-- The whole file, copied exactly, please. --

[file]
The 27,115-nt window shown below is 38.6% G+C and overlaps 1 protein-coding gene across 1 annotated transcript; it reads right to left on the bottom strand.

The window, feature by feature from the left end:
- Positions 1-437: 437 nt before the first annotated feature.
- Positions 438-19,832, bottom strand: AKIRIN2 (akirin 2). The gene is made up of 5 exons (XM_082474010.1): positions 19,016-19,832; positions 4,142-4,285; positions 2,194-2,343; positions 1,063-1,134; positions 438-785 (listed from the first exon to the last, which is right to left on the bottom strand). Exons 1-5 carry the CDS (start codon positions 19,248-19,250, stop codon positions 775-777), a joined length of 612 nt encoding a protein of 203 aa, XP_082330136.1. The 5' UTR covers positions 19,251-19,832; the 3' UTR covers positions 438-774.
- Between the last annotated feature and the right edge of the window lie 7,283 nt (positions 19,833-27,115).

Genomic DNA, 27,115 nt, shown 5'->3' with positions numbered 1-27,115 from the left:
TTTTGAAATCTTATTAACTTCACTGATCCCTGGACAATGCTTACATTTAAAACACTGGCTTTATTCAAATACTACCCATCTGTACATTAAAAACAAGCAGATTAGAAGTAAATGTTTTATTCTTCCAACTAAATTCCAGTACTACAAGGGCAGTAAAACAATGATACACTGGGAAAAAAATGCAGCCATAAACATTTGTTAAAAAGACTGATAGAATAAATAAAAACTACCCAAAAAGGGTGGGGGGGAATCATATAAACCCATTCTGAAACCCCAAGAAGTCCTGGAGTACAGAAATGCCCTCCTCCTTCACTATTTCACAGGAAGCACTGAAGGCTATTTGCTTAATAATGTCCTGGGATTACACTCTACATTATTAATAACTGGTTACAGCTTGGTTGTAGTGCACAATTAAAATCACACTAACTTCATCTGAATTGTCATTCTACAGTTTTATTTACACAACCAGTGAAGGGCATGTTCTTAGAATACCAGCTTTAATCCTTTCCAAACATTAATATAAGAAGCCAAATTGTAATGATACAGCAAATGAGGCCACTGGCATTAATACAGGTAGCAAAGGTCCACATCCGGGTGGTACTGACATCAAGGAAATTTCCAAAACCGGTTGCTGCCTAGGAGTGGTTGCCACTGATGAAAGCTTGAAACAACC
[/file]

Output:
The 27,115-nt window shown below is 38.6% G+C and overlaps 1 protein-coding gene across 1 annotated transcript; it reads right to left on the bottom strand.

The window, feature by feature from the left end:
- Positions 1-437: 437 nt before the first annotated feature.
- Positions 438-19,832, bottom strand: AKIRIN2 (akirin 2). The gene is made up of 5 exons (XM_082474010.1): positions 19,016-19,832; positions 4,142-4,285; positions 2,194-2,343; positions 1,063-1,134; positions 438-785 (listed from the first exon to the last, which is right to left on the bottom strand). Exons 1-5 carry the CDS (start codon positions 19,248-19,250, stop codon positions 775-777), a joined length of 612 nt encoding a protein of 203 aa, XP_082330136.1. The 5' UTR covers positions 19,251-19,832; the 3' UTR covers positions 438-774.
- Between the last annotated feature and the right edge of the window lie 7,283 nt (positions 19,833-27,115).

Genomic DNA, 27,115 nt, shown 5'->3' with positions numbered 1-27,115 from the left:
TTTTGAAATCTTATTAACTTCACTGATCCCTGGACAATGCTTACATTTAAAACACTGGCTTTATTCAAATACTACCCATCTGTACATTAAAAACAAGCAGATTAGAAGTAAATGTTTTATTCTTCCAACTAAATTCCAGTACTACAAGGGCAGTAAAACAATGATACACTGGGAAAAAAATGCAGCCATAAACATTTGTTAAAAAGACTGATAGAATAAATAAAAACTACCCAAAAAGGGTGGGGGGGAATCATATAAACCCATTCTGAAACCCCAAGAAGTCCTGGAGTACAGAAATGCCCTCCTCCTTCACTATTTCACAGGAAGCACTGAAGGCTATTTGCTTAATAATGTCCTGGGATTACACTCTACATTATTAATAACTGGTTACAGCTTGGTTGTAGTGCACAATTAAAATCACACTAACTTCATCTGAATTGTCATTCTACAGTTTTATTTACACAACCAGTGAAGGGCATGTTCTTAGAATACCAGCTTTAATCCTTTCCAAACATTAATATAAGAAGCCAAATTGTAATGATACAGCAAATGAGGCCACTGGCATTAATACAGGTAGCAAAGGTCCACATCCGGGTGGTACTGACATCAAGGAAATTTCCAAAACCGGTTGCTGCCTAGGAGTGGTTGCCACTGATGAAAGCTTGAAACAACC